Top-down control on LCZ: Predation
During warm years, there is a decrease in LCZ on the southern shelf. One explanation is that warmer temperatures increase spatial overlap between predators (i.e. pollock) and prey (LCZ). Cold water (<2°C) excludes fish (pollock, cod) from the shelf, and thereby reduces grazing pressure on LCZ. In addition, grazing rates (due to increased metabolic rates) of predators vary between warm and cold years.
Hypothesis 4.1 LCZ biomass and spatial distributions are the result of predation, and vary inversely with the abundance and spatial distribution of predators.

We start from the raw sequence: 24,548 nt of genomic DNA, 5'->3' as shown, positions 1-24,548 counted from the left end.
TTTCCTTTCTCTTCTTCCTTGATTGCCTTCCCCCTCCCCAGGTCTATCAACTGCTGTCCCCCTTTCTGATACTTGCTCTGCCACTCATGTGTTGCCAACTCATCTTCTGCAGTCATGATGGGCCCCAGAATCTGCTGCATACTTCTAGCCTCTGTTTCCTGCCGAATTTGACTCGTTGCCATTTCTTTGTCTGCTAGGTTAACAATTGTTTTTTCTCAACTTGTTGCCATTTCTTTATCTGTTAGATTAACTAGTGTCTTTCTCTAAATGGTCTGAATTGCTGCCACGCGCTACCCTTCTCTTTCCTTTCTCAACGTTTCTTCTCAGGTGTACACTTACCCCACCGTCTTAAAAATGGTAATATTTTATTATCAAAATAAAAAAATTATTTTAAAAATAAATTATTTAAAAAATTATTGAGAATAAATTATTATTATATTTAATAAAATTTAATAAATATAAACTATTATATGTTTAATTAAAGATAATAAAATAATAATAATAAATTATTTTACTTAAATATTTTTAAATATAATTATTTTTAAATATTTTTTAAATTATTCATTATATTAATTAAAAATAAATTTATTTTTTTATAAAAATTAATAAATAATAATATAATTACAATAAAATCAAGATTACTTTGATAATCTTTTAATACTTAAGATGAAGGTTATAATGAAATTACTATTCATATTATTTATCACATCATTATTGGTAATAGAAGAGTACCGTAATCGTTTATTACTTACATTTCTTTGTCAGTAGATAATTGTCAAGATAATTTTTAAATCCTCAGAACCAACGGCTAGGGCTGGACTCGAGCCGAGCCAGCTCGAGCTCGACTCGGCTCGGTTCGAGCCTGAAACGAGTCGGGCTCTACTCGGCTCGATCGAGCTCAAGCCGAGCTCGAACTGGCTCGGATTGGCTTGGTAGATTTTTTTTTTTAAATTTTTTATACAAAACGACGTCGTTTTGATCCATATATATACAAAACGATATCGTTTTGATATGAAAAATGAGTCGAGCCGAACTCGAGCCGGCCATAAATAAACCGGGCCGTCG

Hypothesis 4.2 LCZ top-down control by predation is greatest during warm years when there is less extensive ice cover in the spring, a smaller cold pool in the summer, and a greater metabolic requirement by many top predators.
Question 4.1 What is the spatial distribution of LCZ and their top predators in warm and cold years?
Question 4.2 What is the partitioning of LCZ biomass among top predators in each domain, in the northern and southern shelf, and in warm and cold years?
Question 4.3 During winter, do predators continue to consume LCZ, and does warmer water in winter result in higher consumption of LCZ by their main predators?